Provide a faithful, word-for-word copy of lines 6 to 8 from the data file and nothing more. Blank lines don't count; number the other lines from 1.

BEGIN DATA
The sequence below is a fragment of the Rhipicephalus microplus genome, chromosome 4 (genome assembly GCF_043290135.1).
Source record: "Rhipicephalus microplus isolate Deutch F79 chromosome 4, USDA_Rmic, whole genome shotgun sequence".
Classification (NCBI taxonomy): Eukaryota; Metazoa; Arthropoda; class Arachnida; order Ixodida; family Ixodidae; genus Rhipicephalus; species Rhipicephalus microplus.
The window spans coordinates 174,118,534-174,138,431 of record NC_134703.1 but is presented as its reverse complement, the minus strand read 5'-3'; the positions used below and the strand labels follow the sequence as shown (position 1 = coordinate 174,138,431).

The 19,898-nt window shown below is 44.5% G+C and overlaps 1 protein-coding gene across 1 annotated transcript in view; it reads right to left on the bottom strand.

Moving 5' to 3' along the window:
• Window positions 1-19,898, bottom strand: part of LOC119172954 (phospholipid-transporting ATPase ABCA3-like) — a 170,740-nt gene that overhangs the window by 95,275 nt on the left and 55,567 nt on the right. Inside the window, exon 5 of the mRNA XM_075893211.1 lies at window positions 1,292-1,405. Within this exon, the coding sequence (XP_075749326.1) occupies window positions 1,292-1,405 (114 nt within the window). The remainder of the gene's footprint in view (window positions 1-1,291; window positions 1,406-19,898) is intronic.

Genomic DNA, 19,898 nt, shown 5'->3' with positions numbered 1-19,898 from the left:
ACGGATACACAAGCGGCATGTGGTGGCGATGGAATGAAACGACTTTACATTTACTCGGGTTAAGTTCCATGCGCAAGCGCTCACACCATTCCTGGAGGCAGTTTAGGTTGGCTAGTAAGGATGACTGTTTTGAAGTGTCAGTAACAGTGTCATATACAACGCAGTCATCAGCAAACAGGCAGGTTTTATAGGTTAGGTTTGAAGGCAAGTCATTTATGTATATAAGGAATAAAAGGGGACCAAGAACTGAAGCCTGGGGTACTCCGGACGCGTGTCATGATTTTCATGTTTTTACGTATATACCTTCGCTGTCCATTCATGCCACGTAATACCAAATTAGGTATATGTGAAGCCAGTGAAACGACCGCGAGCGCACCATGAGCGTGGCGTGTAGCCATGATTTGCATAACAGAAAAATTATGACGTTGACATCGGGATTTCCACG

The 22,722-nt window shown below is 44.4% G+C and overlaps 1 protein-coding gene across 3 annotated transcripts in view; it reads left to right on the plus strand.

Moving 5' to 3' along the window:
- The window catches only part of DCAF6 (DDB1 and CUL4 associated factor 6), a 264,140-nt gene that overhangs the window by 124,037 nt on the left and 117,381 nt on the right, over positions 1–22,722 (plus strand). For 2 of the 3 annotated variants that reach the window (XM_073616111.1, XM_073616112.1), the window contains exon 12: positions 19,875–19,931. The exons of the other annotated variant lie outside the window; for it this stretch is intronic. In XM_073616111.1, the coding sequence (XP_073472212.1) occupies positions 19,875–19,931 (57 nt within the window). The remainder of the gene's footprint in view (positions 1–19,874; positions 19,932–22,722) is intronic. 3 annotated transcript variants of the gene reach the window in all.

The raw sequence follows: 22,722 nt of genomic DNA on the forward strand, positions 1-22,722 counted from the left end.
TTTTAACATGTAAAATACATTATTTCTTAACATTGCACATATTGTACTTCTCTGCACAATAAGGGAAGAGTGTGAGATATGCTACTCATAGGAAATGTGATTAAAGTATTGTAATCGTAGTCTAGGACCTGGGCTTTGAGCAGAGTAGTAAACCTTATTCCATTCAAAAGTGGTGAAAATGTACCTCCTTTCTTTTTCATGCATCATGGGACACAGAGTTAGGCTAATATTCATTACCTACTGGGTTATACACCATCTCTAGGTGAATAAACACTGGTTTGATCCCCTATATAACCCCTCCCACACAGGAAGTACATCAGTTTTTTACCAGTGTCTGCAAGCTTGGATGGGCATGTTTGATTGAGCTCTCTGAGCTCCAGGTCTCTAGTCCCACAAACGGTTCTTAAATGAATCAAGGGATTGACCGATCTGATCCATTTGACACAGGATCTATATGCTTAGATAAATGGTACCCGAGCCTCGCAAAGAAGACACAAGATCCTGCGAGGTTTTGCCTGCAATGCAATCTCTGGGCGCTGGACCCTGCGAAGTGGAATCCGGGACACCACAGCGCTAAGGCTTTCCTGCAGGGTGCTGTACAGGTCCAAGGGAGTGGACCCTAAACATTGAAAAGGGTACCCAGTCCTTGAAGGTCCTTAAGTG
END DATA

Moving 5' to 3' along the window:
• Window positions 1-19,898, bottom strand: part of LOC119172954 (phospholipid-transporting ATPase ABCA3-like) — a 170,740-nt gene that overhangs the window by 95,275 nt on the left and 55,567 nt on the right. Inside the window, exon 5 of the mRNA XM_075893211.1 lies at window positions 1,292-1,405. Within this exon, the coding sequence (XP_075749326.1) occupies window positions 1,292-1,405 (114 nt within the window). The remainder of the gene's footprint in view (window positions 1-1,291; window positions 1,406-19,898) is intronic.

Genomic DNA, 19,898 nt, shown 5'->3' with positions numbered 1-19,898 from the left: